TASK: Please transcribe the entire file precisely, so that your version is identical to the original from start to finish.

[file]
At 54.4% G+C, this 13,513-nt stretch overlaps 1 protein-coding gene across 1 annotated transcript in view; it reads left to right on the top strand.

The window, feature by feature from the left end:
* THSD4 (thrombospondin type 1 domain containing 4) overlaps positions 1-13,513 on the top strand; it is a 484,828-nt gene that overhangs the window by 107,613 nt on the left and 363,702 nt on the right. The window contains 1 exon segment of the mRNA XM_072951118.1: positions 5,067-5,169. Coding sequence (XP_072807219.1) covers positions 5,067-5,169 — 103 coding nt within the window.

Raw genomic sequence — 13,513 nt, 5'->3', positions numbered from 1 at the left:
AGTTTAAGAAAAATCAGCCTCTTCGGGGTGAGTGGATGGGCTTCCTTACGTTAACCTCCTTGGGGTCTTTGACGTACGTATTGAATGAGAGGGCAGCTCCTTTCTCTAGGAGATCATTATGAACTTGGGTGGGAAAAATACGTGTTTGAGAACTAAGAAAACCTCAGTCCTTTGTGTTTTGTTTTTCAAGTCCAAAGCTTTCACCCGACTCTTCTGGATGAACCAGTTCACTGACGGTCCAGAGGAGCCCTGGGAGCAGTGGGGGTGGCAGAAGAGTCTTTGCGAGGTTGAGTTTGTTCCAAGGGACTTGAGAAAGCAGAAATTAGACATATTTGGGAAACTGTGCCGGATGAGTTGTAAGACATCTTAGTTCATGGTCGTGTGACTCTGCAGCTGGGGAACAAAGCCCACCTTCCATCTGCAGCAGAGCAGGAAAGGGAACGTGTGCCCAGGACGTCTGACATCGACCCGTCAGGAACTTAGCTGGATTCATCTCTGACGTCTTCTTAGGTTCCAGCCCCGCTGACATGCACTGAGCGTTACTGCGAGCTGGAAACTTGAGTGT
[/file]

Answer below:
At 54.4% G+C, this 13,513-nt stretch overlaps 1 protein-coding gene across 1 annotated transcript in view; it reads left to right on the top strand.

The window, feature by feature from the left end:
* THSD4 (thrombospondin type 1 domain containing 4) overlaps positions 1-13,513 on the top strand; it is a 484,828-nt gene that overhangs the window by 107,613 nt on the left and 363,702 nt on the right. The window contains 1 exon segment of the mRNA XM_072951118.1: positions 5,067-5,169. Coding sequence (XP_072807219.1) covers positions 5,067-5,169 — 103 coding nt within the window.

Raw genomic sequence — 13,513 nt, 5'->3', positions numbered from 1 at the left:
AGTTTAAGAAAAATCAGCCTCTTCGGGGTGAGTGGATGGGCTTCCTTACGTTAACCTCCTTGGGGTCTTTGACGTACGTATTGAATGAGAGGGCAGCTCCTTTCTCTAGGAGATCATTATGAACTTGGGTGGGAAAAATACGTGTTTGAGAACTAAGAAAACCTCAGTCCTTTGTGTTTTGTTTTTCAAGTCCAAAGCTTTCACCCGACTCTTCTGGATGAACCAGTTCACTGACGGTCCAGAGGAGCCCTGGGAGCAGTGGGGGTGGCAGAAGAGTCTTTGCGAGGTTGAGTTTGTTCCAAGGGACTTGAGAAAGCAGAAATTAGACATATTTGGGAAACTGTGCCGGATGAGTTGTAAGACATCTTAGTTCATGGTCGTGTGACTCTGCAGCTGGGGAACAAAGCCCACCTTCCATCTGCAGCAGAGCAGGAAAGGGAACGTGTGCCCAGGACGTCTGACATCGACCCGTCAGGAACTTAGCTGGATTCATCTCTGACGTCTTCTTAGGTTCCAGCCCCGCTGACATGCACTGAGCGTTACTGCGAGCTGGAAACTTGAGTGT